Gov Ayade And His Mysterious Budget Template (2)

Gov Ayade And His Mysterious Budget Template (2)

This is a state that can hardly raise N1Billion per month as its Internally Generated Revenue (IGR), in addition to the backlog of a huge debts profile mostly being serviced at source. Gov Ayade's measure of expanded budget becomes more ridiculous and nauseating when considered from the perspective that most of the State's bank loans are tied to Irrevocable Standing Payment Orders (ISPOs) duly registered with the Office of the Accountant General of the Federation (OAGF) with regards to direct deductions from the state's monthly allocation from the Federation Account. These sums up to the fact that Cross River State has a highly depleted monthly revenue allocation from the Federation Account. Besides, in running a deficit budget there is a standard threshold of not more than 3% of GDP that should be applied according to the Fiscal Responsibility Act. Ostensibly, this Act has not been domesticated at the Cross River State level but it could serve as a guiding light in the state's budgetary process.

I've read a few narratives from some of the governor's aides that were capitalized in staunch endorsement of his “audacious” N1.3Trillion 2018 budget of kinetic crystallization. What I find entirely strange in these narratives is the strenuous attempt to extrapolate that Senator Benedict Ayade is simply reinventing the wheels in our entire budgetary process and he is set to bring it up to speed with conventional budgeting system.  This sounds laughable and constitutes a brazen display of crass ignorance of the principles of budgeting and public finance. A budget estimate of N1.3trillion is an indication that Cross River State is proposing to run about 98% deficit budget in 2018 fiscal year with an increase of over 300% from the last budget estimates. This should not be. It is amusing that such a “landmark” budget would be proposed in a pre-election year with all the distractions in governance that will ensue as a build up to the 2019 general elections. Obviously the Governor will be desperately angling for what many consider as an undeserved second term bid.

I've read some extracts from the governor's budget speech on the reasons for the expansive budget proposal where he alluded to expected inflows from foreign investors on his “signature projects”.  This is a grave error and extremely hollow disposition of a man who should know better. Since when did investors fund become part of a state budget? This argument is not only speculative but also against the well known principles and practice of budgeting. Investors' fund does not in any way constitute part of a state budget. This is alien to budgeting and public financial management.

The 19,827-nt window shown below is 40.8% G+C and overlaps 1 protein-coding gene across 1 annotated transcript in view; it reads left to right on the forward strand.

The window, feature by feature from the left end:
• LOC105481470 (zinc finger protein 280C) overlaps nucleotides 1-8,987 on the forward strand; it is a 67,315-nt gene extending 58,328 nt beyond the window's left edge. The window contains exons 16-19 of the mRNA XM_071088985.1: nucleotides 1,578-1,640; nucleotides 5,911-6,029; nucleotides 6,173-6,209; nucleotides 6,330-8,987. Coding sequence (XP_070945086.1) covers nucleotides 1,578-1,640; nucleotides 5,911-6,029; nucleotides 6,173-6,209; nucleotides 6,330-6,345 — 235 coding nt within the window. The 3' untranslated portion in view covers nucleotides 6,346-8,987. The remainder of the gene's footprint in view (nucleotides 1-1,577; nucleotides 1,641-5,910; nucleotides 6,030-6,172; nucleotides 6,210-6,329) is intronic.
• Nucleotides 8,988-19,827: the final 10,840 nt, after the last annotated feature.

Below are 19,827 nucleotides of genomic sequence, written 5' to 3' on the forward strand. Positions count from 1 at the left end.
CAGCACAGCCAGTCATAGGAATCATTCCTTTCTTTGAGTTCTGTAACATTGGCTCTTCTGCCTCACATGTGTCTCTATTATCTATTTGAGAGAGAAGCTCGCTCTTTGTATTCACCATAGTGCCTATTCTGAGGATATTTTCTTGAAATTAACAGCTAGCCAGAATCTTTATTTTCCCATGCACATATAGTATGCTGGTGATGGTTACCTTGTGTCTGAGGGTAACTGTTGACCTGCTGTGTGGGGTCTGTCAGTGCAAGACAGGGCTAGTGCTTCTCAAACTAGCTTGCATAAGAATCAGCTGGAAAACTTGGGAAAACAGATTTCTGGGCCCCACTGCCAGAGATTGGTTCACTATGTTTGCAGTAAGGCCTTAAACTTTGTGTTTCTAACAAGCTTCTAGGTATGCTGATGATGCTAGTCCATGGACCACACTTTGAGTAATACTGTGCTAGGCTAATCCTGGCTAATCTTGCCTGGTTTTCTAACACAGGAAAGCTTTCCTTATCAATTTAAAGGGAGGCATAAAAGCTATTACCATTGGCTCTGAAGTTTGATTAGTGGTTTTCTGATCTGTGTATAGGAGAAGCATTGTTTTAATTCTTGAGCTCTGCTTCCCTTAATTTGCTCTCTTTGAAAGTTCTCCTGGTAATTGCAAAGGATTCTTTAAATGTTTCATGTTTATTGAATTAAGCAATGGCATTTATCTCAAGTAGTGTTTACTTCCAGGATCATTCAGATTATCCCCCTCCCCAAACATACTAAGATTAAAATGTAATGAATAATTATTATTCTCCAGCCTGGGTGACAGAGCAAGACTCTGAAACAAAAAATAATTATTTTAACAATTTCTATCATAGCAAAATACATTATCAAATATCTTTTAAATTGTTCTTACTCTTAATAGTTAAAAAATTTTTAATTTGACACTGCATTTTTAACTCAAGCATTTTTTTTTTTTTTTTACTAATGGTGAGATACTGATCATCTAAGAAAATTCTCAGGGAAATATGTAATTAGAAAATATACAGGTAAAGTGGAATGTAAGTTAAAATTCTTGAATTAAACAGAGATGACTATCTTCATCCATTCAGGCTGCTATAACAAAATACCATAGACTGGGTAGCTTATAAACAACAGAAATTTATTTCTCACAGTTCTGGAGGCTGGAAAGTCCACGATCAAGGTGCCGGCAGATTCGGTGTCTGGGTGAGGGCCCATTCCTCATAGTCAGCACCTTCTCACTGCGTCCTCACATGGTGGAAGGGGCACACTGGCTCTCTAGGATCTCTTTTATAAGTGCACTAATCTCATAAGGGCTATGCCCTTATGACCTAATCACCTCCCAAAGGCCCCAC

At best, what should have been done was to capture the State's counterpart funding in the projects in the event of a Public-Private Partnership (PPP) as the model of investment. The expected tax receipts from the investors and would-be employees' taxes could be captured in the budget NOT the investors fund as proposed by the governor. In any case, the idea of making provision for tax receipts from an investment outlay with an unpredictable maturation period as a line item in a budget with a one year life span amounts to a mere academic exercise which is not practicable. Again, for a budget that is constraint by a time lag of one year for its implementation, the financial contribution of the state to a project as a cost center in the proposed estimate should be restricted to one year and not the entire gestation period of the project which could be more than a year.

A key rule in budget presentation is a report on the performance and percentage implementation of the previous budget. How far has Gov Benedict Ayade implemented the last budget of N305 billion? The answer could serve as a prelude to his commitment or otherwise to the bogus budget of N1.3trillion for the 2018 fiscal year. Drawing from the experience of the last two years, it appears Gov Ayade's budget performance indicators are always shrouded in absolute secrecy. In the practice of public sector budgeting, openness is the norm.  Government is a social contract and power is held in thrust for the people. To that extent, Gov Benedict Ayade is under obligation to tell Cross Riverians the source of the funds to execute the proposed unprecedented deficit budget; the tenor, terms and conditions of these funds should be in the public domain. Unfortunately, these fundamental principles in the practice of public sector budgeting are completely missing in the Cross River State budget template under the current administration.

Suffice it to say that the framework of a public sector budget is built on some fundamental assumptions and key benchmarks drawn from carefully articulated fiscal/financial policies of government, capital improvement plan and reasonable forecast. To that end, there is no gainsaying the fact that Gov Benedict Ayade's budget template from inception has always defied all known parameters, principles and simple logic of public finance. The template is not only flawed and churning out absolutely unrealistic budget estimates, but it is also mysterious to budgeting, to say the least. Until a radical change is urgently effected in the current budget template, Cross River State will continue to buckle under the increasing weight of lackluster budgetary performance with a concomitant toll on the local economy.


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